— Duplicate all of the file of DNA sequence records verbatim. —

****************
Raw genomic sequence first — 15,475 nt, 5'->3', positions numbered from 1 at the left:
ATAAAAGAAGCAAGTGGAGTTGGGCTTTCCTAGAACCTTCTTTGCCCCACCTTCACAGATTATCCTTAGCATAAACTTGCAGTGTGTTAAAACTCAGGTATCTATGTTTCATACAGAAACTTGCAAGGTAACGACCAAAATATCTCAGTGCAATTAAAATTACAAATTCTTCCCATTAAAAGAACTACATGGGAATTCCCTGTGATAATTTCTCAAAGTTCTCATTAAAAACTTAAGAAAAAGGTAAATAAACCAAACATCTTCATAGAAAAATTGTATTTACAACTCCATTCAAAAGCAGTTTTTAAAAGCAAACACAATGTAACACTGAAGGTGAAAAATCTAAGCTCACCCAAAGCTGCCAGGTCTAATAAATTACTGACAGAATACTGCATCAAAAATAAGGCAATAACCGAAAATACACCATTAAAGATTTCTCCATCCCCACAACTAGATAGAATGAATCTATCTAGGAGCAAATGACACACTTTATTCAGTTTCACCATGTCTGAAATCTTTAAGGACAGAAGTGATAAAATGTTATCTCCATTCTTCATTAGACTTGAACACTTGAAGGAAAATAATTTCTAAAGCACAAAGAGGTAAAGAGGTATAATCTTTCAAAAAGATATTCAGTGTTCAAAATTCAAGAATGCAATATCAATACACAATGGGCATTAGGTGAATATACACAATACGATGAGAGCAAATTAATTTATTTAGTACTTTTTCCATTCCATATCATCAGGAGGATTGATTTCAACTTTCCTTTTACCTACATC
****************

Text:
Raw genomic sequence first — 15,475 nt, 5'->3', positions numbered from 1 at the left:
ATAAAAGAAGCAAGTGGAGTTGGGCTTTCCTAGAACCTTCTTTGCCCCACCTTCACAGATTATCCTTAGCATAAACTTGCAGTGTGTTAAAACTCAGGTATCTATGTTTCATACAGAAACTTGCAAGGTAACGACCAAAATATCTCAGTGCAATTAAAATTACAAATTCTTCCCATTAAAAGAACTACATGGGAATTCCCTGTGATAATTTCTCAAAGTTCTCATTAAAAACTTAAGAAAAAGGTAAATAAACCAAACATCTTCATAGAAAAATTGTATTTACAACTCCATTCAAAAGCAGTTTTTAAAAGCAAACACAATGTAACACTGAAGGTGAAAAATCTAAGCTCACCCAAAGCTGCCAGGTCTAATAAATTACTGACAGAATACTGCATCAAAAATAAGGCAATAACCGAAAATACACCATTAAAGATTTCTCCATCCCCACAACTAGATAGAATGAATCTATCTAGGAGCAAATGACACACTTTATTCAGTTTCACCATGTCTGAAATCTTTAAGGACAGAAGTGATAAAATGTTATCTCCATTCTTCATTAGACTTGAACACTTGAAGGAAAATAATTTCTAAAGCACAAAGAGGTAAAGAGGTATAATCTTTCAAAAAGATATTCAGTGTTCAAAATTCAAGAATGCAATATCAATACACAATGGGCATTAGGTGAATATACACAATACGATGAGAGCAAATTAATTTATTTAGTACTTTTTCCATTCCATATCATCAGGAGGATTGATTTCAACTTTCCTTTTACCTACATC